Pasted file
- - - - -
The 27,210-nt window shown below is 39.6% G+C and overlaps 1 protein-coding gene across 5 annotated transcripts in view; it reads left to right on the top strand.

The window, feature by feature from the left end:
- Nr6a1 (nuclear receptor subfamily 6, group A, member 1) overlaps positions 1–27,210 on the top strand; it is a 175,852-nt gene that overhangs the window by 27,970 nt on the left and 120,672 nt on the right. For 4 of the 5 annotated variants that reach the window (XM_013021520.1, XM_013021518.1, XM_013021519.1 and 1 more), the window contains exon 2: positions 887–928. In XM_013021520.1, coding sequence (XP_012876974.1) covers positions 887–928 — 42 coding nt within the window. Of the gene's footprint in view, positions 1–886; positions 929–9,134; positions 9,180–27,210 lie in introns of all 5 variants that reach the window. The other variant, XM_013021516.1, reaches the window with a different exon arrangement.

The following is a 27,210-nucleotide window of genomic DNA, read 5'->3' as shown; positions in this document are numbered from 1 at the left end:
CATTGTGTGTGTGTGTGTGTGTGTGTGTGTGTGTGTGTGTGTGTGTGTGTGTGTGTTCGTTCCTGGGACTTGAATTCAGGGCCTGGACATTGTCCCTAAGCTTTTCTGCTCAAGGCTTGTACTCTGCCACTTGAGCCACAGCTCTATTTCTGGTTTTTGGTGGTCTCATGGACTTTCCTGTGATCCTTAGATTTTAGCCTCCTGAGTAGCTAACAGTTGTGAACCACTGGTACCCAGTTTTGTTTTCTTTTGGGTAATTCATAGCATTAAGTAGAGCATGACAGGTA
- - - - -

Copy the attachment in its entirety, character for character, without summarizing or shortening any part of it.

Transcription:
The 27,210-nt window shown below is 39.6% G+C and overlaps 1 protein-coding gene across 5 annotated transcripts in view; it reads left to right on the top strand.

The window, feature by feature from the left end:
- Nr6a1 (nuclear receptor subfamily 6, group A, member 1) overlaps positions 1–27,210 on the top strand; it is a 175,852-nt gene that overhangs the window by 27,970 nt on the left and 120,672 nt on the right. For 4 of the 5 annotated variants that reach the window (XM_013021520.1, XM_013021518.1, XM_013021519.1 and 1 more), the window contains exon 2: positions 887–928. In XM_013021520.1, coding sequence (XP_012876974.1) covers positions 887–928 — 42 coding nt within the window. Of the gene's footprint in view, positions 1–886; positions 929–9,134; positions 9,180–27,210 lie in introns of all 5 variants that reach the window. The other variant, XM_013021516.1, reaches the window with a different exon arrangement.

The following is a 27,210-nucleotide window of genomic DNA, read 5'->3' as shown; positions in this document are numbered from 1 at the left end:
CATTGTGTGTGTGTGTGTGTGTGTGTGTGTGTGTGTGTGTGTGTGTGTGTGTGTGTTCGTTCCTGGGACTTGAATTCAGGGCCTGGACATTGTCCCTAAGCTTTTCTGCTCAAGGCTTGTACTCTGCCACTTGAGCCACAGCTCTATTTCTGGTTTTTGGTGGTCTCATGGACTTTCCTGTGATCCTTAGATTTTAGCCTCCTGAGTAGCTAACAGTTGTGAACCACTGGTACCCAGTTTTGTTTTCTTTTGGGTAATTCATAGCATTAAGTAGAGCATGACAGGTA